Hdfc education loan: Baring EQT set to buy HDFC’s education loan arm Credila for up to $1.5 billion

Baring Private Equity Asia (BPEA) EQT is set to acquire Credila Financial Services, the educational loan arm of Housing Development Finance Corp (HDFC), for $1.3-1.5 billion (Rs 10,000 crore-12,000 crore), trumping private equity rivals Carlyle, TA Associates, Blackstone and CVC Capital, among others, said people in the know.

The buyout fund will be buying 90% of the company, with the housing finance company retaining a 10% stake that it may sell over a two-year period. A formal announcement is expected by June end, ahead of the mega merger between HDFC Bank and HDFC to create the world’s fourth-largest bank. Both sides are finalising legal documentation, said the people cited above.

HDFC appointed Jefferies to launch a formal sale process earlier this year. In the past, it tried to sell a minority 10-15% stake in Credila at least thrice but those bids did not succeed.

Baring has formed a consortium with ChrysCapital for the transaction, said the people cited above. BPEA EQT couldn’t be reached for comment. HDFC didn’t respond to queries.

Following a $7.5-billion merger in 2022, BPEA EQT has become the world’s third-largest private equity fund group. In the same year, BPEA raised $11.2 billion for its latest fund, BPEA Fund VIII, with a focus on Asia buyouts.

MoneyControl reported on May 22 that BPEA EQT had emerged as the frontrunner.Credila was founded by Anil and Ajay Bohora in 2006.Headroom for Growth
Credila is one of India’s largest education finance companies and had a loan book of Rs 15,238 crore at the end of the March quarter.

DSP Merrill Lynch took a 40% stake in the company in 2007. HDFC bought that holding when DSP Merrill Lynch was acquired by Bank of America in 2009.

The Bohoras exited in December 2019, with HDFC buying their 9.12% for Rs 395 crore ($56 million), valuing Credila at Rs 4,331 crore ($524.5 million,), making it a wholly-owned subsidiary.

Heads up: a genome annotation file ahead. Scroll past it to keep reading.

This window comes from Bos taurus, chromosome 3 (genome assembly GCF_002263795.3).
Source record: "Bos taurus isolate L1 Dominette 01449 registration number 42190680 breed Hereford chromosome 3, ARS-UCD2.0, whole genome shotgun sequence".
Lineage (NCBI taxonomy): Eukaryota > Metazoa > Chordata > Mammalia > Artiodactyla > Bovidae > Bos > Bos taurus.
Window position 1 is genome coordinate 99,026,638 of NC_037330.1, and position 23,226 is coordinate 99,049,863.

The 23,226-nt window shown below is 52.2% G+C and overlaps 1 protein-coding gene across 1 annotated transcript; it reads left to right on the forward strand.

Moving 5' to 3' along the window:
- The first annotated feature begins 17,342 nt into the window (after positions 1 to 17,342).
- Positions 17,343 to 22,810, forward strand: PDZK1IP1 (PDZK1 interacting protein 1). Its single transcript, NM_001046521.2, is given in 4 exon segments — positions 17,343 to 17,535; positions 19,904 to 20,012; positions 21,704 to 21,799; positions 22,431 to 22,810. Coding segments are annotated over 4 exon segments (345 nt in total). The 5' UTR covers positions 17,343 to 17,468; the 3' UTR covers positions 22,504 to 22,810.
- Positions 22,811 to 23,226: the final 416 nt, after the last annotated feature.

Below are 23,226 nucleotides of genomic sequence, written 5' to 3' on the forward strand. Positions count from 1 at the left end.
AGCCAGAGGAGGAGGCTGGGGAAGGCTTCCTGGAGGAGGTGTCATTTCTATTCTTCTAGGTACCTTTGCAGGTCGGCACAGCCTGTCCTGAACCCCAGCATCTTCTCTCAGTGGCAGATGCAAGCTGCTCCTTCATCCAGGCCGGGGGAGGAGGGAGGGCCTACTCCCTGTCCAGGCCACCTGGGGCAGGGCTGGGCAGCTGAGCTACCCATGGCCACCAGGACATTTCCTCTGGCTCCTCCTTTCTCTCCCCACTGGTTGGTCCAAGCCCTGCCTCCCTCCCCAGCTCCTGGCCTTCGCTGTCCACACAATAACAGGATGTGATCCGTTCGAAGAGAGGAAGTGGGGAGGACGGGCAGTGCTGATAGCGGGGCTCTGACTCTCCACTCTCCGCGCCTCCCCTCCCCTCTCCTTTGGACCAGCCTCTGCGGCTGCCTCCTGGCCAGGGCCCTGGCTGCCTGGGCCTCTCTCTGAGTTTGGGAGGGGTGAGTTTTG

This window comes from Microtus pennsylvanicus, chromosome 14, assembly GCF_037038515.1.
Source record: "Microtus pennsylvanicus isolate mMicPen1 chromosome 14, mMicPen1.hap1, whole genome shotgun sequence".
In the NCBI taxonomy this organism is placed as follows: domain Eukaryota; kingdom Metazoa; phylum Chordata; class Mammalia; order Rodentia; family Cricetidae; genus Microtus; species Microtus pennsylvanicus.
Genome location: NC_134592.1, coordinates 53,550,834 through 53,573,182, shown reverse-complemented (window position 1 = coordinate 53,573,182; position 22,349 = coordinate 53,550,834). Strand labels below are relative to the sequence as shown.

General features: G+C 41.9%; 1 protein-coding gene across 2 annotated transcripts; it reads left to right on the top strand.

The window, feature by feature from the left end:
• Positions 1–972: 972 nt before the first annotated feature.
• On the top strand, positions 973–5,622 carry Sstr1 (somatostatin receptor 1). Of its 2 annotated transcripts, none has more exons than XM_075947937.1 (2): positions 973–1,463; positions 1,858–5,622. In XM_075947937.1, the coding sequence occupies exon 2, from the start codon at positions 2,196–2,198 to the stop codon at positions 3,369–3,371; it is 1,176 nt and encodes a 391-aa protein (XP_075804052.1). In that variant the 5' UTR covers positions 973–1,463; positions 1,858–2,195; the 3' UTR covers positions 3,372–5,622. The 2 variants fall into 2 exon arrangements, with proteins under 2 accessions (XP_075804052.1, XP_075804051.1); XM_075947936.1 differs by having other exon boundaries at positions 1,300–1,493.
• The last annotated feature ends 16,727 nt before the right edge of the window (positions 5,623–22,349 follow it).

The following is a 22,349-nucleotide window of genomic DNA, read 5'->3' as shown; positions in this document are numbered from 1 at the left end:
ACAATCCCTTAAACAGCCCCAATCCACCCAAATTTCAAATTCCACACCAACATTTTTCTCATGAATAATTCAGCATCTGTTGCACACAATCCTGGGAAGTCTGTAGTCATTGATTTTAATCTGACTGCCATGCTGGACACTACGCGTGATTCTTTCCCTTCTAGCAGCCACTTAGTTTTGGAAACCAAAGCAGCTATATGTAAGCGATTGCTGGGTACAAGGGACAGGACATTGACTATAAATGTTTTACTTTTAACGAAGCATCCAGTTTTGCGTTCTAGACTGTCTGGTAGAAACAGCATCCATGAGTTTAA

Business Lines
The company has two main product categories — secured and unsecured education loans. As of FY22, 34% of its education loans portfolio was secured and 66% was unsecured, as per the lender’s annual report.

Student loans for US education contribute the biggest chunk of its business. Credila has diversified its portfolio and reduced the contribution of US disbursements from 65% of the total in FY20 to 51% in FY22. Canada’s contribution to total disbursements increased from 14% in FY20 to 23% in FY22. UK disbursals posted the largest increase, increasing from 1% in FY20 to 10% in FY22.

In FY22, disbursements to students pursuing their studies in India rose to Rs 301 crore, an increase of 107% over FY21.

“Baring has had its eyes on the asset for years, and in the past scoped it out multiple times,” said a person familiar with the development. “Given that India has over 30 million students in tertiary education and over 250 million students in K-12, the demand for education loans continues to be extremely strong.”

The sector has headroom for growth, given the low gross enrolment ratio of 28.6% in India, compared with countries such as the US (87.90%), the UK (65.80%) and China (53.80%).

While India’s education loan market has traditionally been dominated by state-owned banks, specialised non-banking finance companies have seen a steady increase in market share over the past five years.

Since 1998, BPEA EQT has deployed $5.5 billion in India. Especially aggressive on technology and financial services, it has backed or bought into companies such as Mphasis, Hexaware, CitiusTech, VFS and RBL Bank, among others. Of this, $4-5 billion was deployed in the last five years.

Stockholm’s EQT also has a $1-billion commitment in renewable and data centre platforms in India, and has already deployed 50% of that. In a recent interaction with ET, its chief executive Jean Salata said the buyout group may invest $4.5-$5 billion.


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